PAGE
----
3 Proven Ways to Double Your Money | Personal-finance

Someone once quipped that the best way to double your money is to fold it in half. That’s amusing, but it’s not going to help you build a nest egg for retirement. Since few of us are financially independent, most of us need to be saving and investing for our future financial security.

If you have $10,000 socked away, you’ll want to double it to $20,000, and then double it again, to $40,000, and again and again, to $80,000, $160,000, $320,000, $640,000, and perhaps beyond. Here’s how you might go about doubling your money.

Image source: Getty Images.

1. Have ample time

First, you’ll need ample time in which to keep doubling your money. You’re not likely to go from $10,000 to $600,000 in a few years, but as the “Rule of 72” shows, you can probably double your money every seven to nine years, on average, if you earn an average annual return of around 8% to 10%. (The stock market’s long-term average annual return is around 10%, though it can be lower — or higher — over shorter periods and even a few decades.)

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If that seems like it will take too long to get where you need to be — having enough money for retirement, for example — know that there are ways to speed up the process of doubling your money. Keep reading.

2. Have a solid growth rate

Another way to be sure you’re doubling your money at a decent clip is to aim for a good growth rate. You might hope for 50%, but that’s not likely to happen. A 10% average annual return would roughly match the overall stock market’s long-term growth rate, but it might grow more slowly or briskly over the next few decades.

Here’s how your money might grow, if you’re making annual investments of $10,000:

Growing for

Growing at 6%

Growing at 8%

Growing at 10%

10 years

$139,716

$156,455

$175,312

15 years

$246,725

$293,243

$349,497

20 years

$389,927

$494,229

$630,025

25 years

$581,564

$789,544

$1.1 million

30 years

$838,017

$1.2 million

$1.8 million

35 years

$1.2 million

$1.9 million

$3.0 million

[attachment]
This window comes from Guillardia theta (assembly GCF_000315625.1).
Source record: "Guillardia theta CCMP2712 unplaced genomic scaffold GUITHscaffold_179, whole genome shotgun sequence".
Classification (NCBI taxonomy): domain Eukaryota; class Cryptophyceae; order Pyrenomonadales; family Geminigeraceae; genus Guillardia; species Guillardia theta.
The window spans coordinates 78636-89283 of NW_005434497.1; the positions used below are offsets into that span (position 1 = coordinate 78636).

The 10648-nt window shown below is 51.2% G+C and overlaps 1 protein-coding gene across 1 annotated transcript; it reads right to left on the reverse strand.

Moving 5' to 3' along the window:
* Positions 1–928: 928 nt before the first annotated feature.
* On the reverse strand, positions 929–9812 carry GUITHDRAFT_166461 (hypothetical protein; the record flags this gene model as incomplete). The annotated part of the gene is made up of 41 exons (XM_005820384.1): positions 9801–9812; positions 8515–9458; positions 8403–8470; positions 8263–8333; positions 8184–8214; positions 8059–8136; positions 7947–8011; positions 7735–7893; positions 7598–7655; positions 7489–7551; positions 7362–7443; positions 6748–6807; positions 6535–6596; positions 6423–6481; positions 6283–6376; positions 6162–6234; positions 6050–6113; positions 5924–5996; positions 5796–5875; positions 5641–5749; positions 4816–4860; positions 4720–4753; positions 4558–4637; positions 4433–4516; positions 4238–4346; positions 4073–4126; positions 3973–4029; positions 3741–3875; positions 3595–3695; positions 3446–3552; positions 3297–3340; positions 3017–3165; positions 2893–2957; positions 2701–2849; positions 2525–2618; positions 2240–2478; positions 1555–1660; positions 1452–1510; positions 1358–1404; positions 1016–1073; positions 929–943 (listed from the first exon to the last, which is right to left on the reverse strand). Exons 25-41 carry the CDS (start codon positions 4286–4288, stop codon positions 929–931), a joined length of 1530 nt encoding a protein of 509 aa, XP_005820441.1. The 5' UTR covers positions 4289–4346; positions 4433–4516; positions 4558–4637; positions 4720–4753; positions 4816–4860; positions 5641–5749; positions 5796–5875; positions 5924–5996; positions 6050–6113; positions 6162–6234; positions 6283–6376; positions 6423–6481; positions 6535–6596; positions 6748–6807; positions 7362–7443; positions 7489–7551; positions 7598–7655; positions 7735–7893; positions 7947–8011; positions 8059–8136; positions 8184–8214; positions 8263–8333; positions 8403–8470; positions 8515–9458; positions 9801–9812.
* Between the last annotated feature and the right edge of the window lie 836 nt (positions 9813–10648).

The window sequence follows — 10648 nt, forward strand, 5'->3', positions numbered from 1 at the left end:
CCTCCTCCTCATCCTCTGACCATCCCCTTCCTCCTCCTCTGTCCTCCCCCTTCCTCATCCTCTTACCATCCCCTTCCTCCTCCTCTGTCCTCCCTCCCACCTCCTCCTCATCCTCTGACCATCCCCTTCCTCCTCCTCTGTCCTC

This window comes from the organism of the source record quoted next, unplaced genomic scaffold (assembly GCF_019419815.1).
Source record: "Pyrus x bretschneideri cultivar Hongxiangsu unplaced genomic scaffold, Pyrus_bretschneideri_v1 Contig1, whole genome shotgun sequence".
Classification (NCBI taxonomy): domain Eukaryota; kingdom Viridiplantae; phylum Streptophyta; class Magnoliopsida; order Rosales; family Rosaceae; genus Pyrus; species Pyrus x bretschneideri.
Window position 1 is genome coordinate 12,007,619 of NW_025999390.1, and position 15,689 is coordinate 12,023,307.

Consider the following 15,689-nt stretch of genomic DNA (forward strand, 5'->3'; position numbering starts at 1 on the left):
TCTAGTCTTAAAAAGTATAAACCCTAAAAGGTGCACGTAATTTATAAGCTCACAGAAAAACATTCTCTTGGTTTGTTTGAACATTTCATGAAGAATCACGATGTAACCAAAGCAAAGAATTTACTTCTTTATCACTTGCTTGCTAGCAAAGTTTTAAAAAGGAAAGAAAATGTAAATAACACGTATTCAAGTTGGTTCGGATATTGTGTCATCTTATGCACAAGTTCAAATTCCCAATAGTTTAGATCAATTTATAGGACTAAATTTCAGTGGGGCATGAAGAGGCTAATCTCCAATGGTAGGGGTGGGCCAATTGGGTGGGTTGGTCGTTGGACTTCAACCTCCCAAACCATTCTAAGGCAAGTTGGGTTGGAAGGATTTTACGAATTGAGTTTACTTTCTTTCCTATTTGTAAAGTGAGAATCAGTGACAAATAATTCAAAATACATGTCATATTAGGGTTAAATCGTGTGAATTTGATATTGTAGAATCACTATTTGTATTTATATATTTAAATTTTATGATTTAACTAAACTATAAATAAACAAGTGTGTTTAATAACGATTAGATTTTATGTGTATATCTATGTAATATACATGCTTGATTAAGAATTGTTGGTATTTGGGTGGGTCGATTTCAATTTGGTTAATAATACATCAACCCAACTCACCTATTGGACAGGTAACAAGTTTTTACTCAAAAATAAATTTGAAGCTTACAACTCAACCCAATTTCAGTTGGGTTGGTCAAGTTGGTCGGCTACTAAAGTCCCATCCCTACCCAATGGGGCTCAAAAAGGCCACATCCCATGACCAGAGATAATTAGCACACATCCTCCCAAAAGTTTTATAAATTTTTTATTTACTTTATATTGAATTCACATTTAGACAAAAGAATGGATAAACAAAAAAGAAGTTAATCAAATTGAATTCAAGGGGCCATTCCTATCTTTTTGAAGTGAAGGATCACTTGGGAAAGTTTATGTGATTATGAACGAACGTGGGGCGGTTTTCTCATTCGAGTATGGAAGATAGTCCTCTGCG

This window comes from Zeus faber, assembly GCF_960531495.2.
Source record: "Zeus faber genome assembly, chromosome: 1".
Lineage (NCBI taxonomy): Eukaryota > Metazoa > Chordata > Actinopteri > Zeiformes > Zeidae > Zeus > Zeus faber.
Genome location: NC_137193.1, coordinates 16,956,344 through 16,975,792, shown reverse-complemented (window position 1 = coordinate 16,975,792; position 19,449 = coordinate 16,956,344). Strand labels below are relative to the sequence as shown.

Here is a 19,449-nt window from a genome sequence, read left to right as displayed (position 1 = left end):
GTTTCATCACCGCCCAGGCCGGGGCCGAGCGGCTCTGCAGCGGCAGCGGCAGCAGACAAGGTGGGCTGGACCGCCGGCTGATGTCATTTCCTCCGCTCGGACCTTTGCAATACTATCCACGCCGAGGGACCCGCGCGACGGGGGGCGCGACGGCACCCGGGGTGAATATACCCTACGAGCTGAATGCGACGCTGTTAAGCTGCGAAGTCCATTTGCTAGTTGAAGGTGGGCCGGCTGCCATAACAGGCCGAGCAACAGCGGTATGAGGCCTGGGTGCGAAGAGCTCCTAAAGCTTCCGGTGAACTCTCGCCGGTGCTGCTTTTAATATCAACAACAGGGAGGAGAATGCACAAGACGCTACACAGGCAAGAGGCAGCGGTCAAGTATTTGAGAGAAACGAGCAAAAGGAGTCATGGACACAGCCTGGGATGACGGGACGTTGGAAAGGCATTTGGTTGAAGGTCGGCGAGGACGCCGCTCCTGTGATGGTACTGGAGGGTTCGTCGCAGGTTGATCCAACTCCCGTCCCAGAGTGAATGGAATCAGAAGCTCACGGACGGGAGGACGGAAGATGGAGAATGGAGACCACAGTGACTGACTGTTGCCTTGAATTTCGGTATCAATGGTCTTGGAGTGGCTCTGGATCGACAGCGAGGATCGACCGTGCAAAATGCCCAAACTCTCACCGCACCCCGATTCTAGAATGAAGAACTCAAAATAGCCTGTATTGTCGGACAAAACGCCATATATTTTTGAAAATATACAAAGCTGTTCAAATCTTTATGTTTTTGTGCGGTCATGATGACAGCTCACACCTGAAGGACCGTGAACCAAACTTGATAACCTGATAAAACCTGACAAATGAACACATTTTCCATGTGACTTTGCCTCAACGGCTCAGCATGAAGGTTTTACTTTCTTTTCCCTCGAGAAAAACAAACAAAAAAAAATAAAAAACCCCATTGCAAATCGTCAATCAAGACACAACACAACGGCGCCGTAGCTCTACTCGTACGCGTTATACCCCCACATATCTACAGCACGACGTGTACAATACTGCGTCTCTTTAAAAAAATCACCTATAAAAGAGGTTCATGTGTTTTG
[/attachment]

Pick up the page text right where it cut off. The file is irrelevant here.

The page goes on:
40 years

$1.6 million

$2.8 million

$4.9 million

Data source: Calculations by author.

3. Have money to invest

Finally, you’ll need money to invest, and the more the better. You can amass a lot if you start with very little, but for best results, aim to invest aggressively, and often — perhaps even 20% or more of your income.

The table below shows what you might amass depending on how much you can invest each year:

Growing at 8% for

$10,000 invested annually

$15,000 invested annually

$20,000 invested annually

5 years

$63,359

$95,039

$126,718

10 years

$156,455

$234,683

$312,910

15 years

$293,243

$439,865

$586,486

20 years

$494,229

$741,344

$988,458

25 years

$789,544

$1,184,316

$1,579,088

30 years

$1,223,459

$1,835,189

$2,446,918

Data source: Calculations by author.

For best results…

So what’s your best strategy for doubling your money effectively? Well, aim to incorporate all three points above — invest meaningful sums for a long period, growing at a solid rate. You can get roughly the same return as the overall market if you opt for a low-fee, broad-market index fund, and that’s an excellent investing strategy.

If you want to shoot for even better growth rates than those offered by the overall stock market, you might add some growth stocks to your portfolio. They’re tied to companies growing at faster-than-average rates, and together, they may average annual growth rates of 15% or more over longer periods. Growth stocks can be riskier and/or more volatile investments, so consider following The Motley Fool’s investing philosophy, which suggests owning 25 or more stocks, aiming to hold them for at least five years. That approach can give even overvalued stocks a chance to grow — or to fall, and then recover.

So take some time to assess where you are in your investments, and where you need to be in the future. Working on doubling your money multiple times can get you there.

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Christopher Lewis

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